President Obama continued his focus on improving the nation’s health this week by declaring February as American Heart Month and kick starting the annual awareness campaign against the nation’s No. 1 killer.

The tradition of American Heart Month began with President Lyndon Baines Johnson in 1964.

“Affecting people of all races and ethnicities, cardiovascular disease is the single leading cause of death for both men and women in the United States, responsible for one in three deaths in the United States each year,” said the proclamation issued on Monday. “Heart disease must be addressed with urgency.”

Obama said that while nearly half of all Americans have at least one major risk factor, many don’t know it and others are slow to act upon warning signs.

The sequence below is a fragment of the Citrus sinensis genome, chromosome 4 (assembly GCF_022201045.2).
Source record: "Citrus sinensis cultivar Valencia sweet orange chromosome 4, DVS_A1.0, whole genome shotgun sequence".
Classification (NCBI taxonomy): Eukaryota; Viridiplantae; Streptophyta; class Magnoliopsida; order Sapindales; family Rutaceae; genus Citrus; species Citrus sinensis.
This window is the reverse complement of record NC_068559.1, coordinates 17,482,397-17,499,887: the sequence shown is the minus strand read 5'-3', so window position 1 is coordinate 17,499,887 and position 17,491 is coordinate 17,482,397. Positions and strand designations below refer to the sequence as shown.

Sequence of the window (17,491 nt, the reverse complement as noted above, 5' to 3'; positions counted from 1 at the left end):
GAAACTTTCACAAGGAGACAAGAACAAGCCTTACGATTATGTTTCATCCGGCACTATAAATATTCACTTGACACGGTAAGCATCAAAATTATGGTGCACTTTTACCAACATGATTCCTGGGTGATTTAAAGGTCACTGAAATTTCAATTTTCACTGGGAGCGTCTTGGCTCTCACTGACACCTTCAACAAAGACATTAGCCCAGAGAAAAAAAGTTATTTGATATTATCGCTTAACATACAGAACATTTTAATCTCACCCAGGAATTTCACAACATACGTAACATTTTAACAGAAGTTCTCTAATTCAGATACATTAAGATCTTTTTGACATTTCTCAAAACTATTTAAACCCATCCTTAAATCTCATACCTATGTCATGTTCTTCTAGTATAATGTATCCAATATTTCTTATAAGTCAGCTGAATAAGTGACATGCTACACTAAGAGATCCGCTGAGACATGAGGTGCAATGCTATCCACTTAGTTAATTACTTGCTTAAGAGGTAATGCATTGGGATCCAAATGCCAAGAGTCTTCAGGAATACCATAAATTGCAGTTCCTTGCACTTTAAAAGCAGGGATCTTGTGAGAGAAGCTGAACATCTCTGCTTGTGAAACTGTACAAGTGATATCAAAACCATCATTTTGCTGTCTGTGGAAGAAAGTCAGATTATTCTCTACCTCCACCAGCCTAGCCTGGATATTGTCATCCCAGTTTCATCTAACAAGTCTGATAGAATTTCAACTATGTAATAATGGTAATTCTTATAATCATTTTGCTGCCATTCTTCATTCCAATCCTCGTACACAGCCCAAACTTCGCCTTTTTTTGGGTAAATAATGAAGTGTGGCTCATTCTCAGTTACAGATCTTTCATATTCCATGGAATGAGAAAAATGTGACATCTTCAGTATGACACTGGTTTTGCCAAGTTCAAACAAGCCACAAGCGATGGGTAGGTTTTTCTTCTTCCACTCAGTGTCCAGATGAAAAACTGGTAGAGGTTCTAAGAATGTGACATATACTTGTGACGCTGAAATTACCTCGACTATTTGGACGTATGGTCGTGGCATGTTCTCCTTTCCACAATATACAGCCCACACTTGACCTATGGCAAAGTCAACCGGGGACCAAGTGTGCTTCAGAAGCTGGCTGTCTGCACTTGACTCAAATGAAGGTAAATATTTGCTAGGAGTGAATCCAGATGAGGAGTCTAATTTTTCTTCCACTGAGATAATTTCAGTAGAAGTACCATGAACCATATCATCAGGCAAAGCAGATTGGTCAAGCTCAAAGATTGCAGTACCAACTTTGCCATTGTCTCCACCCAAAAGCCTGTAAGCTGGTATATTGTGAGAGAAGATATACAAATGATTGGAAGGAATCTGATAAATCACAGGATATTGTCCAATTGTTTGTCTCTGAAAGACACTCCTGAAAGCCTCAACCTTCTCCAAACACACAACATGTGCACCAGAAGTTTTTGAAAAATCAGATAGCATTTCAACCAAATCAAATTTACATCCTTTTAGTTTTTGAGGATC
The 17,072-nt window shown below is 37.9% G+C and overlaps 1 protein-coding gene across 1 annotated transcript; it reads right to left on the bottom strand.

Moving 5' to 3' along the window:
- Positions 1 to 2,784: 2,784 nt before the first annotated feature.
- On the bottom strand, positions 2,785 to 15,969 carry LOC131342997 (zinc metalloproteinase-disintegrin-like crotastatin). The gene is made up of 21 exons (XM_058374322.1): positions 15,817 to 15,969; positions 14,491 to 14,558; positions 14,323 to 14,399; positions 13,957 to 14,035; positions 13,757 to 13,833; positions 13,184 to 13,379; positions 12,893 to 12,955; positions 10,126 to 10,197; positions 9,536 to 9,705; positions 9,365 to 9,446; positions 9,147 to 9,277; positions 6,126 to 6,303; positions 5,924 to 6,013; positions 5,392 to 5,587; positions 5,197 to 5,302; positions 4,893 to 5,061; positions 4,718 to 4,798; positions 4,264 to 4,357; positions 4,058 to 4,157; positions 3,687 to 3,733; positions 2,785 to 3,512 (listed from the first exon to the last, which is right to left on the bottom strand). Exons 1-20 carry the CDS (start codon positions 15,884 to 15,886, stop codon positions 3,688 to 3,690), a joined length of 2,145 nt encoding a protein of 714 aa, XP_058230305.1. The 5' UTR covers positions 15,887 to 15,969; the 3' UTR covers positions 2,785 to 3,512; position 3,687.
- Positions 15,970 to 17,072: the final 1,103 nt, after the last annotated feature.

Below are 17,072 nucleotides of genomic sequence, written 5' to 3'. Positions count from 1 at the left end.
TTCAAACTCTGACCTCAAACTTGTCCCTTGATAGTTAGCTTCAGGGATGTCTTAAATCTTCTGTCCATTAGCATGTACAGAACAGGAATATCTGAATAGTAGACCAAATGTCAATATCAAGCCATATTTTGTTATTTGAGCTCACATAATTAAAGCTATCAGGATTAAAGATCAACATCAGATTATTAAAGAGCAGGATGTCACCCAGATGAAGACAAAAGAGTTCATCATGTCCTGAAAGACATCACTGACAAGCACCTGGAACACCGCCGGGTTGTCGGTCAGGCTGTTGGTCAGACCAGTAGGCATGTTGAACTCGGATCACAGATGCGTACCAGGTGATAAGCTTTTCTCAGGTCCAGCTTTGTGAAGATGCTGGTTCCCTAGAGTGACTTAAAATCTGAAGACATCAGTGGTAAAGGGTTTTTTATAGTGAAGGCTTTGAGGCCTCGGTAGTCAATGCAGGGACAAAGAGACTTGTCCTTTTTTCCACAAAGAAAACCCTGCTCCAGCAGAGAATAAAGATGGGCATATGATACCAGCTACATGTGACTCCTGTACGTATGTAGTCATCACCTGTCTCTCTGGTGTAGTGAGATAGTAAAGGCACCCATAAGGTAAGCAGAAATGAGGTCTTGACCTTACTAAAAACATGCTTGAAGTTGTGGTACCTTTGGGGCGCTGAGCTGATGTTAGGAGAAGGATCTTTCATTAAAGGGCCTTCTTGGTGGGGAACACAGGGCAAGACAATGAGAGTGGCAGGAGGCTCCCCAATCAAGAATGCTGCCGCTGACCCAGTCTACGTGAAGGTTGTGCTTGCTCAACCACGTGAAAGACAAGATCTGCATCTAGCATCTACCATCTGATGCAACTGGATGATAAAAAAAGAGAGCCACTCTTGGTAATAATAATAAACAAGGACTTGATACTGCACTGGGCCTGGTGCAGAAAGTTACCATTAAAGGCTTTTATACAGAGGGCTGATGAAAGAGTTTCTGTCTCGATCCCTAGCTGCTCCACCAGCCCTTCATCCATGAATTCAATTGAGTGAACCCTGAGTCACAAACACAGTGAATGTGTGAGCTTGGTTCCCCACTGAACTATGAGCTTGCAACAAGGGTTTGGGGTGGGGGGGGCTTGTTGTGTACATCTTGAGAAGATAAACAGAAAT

“Every person can take steps to reduce the risk factors associated with heart disease in themselves and in those they care about,” reads the proclamation. Such steps include “reducing alcohol intake, exercising regularly, maintaining a nutritious diet, living tobacco-free and staying aware of early warning signs.”

While declaring American Heart Month, Obama touted healthcare initiatives that his administration has backed, including the Affordable Care Act, Million Hearts and First Lady Michelle Obama’s Let’s Move! campaign.

In the declaration, Obama also encouraged the nation to participate in National Wear Red Day on Friday to honor those who have died from heart disease, while raising awareness about the disease and the steps that can be taken to prevent it.

“During American Heart Month … let us renew our efforts to raise awareness of this disease and its consequences, and let us recommit to building a healthier, heartier future for all,” he concluded.

Obama’s previous annual proclamations: